The current FDI regime that allows foreign investment in pharmaceuticals companies has become a bone of contention within the Government. Three Ministries — Finance, Commerce, and Health and Family Welfare — are strongly pitching for urgent reversal of the current policy which they feel threatens access to affordable medicines not only in India but also developing countries, including in Africa.
The Prime Minister’s Office is pitching for continuation of the policy. Incidentally, the Parliamentary Standing Committee of Commerce has recommended a blanket ban on FDI in existing pharma projects and urged that further takeover/acquisition of domestic pharma units be stopped.
'If the policy continues to be implemented in the existing manner, the access to medicine scenario in the country could adversely impact production, availability and prices. India could then be dependent for life-saving medicines either on domestic facilities of MNCs or imports. India is already import-dependent for intermediates and critical drugs like penicillin. About 70 per cent of India’s API/intermediates are imported from China,’’ an internal document prepared for the Cabinet by the Department of Industrial Policy and Promotion (DIPP) states.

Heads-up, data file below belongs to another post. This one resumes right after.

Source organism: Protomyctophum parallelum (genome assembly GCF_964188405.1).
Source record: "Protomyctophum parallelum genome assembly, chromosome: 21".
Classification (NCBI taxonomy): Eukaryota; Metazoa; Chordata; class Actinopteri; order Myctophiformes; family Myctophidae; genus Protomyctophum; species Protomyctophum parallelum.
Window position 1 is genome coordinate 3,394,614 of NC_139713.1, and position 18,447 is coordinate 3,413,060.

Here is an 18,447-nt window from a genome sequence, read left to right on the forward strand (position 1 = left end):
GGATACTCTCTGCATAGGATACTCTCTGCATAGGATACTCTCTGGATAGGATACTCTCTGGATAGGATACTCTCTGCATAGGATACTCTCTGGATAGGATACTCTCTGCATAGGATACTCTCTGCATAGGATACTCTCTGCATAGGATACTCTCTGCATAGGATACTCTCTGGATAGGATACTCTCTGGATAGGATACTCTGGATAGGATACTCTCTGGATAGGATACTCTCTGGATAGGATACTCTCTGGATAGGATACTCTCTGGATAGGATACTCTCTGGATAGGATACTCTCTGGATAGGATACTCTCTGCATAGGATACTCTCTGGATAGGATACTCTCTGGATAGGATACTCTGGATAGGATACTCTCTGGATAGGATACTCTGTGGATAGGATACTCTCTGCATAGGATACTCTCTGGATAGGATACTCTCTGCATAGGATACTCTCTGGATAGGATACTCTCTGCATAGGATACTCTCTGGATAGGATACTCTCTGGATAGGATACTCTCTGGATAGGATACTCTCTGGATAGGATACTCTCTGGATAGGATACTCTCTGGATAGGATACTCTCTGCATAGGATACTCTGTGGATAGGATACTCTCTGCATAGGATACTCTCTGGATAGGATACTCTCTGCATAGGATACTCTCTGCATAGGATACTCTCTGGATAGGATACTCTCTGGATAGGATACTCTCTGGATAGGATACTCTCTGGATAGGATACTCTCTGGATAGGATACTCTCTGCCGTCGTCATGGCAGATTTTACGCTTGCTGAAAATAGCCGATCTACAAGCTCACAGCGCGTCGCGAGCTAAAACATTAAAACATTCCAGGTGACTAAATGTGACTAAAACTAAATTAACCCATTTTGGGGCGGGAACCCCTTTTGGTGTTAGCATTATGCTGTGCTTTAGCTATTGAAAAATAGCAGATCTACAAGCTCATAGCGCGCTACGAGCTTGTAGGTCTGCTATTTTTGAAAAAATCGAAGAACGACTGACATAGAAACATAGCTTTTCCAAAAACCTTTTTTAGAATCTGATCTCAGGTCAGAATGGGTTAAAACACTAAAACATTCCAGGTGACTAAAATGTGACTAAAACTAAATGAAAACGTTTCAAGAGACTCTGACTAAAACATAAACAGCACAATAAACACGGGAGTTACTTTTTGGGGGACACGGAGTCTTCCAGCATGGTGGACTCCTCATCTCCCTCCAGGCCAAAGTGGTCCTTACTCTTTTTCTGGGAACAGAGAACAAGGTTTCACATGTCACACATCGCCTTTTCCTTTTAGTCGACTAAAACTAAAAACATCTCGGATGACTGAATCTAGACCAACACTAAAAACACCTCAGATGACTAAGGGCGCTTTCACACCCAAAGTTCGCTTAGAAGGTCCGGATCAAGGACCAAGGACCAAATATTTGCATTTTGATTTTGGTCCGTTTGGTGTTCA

Both the Health and Family Welfare and Commerce and Industry ministries have argued that FDI is desirable but it was equally important that major frontline production facilities are not taken over as pharma is a sector impacting life and health of the people.
The concerns of these Ministries come in the wake of major acquisition of Indian pharma companies during the last few years by MNCs. Some of the high profile ones include the acquisition of Ranbaxy by Daiichi Sankyo, Shantha Biotech by Sanofi-Aventis and Nicholas Piramal by Abbott raising concerns about future access to affordable medicines.
'We want a review of the FDI in brownfield projects as this policy would put India and developing countries at the mercy of MNCs,' CPI MP, Gurudas Dasgupta said.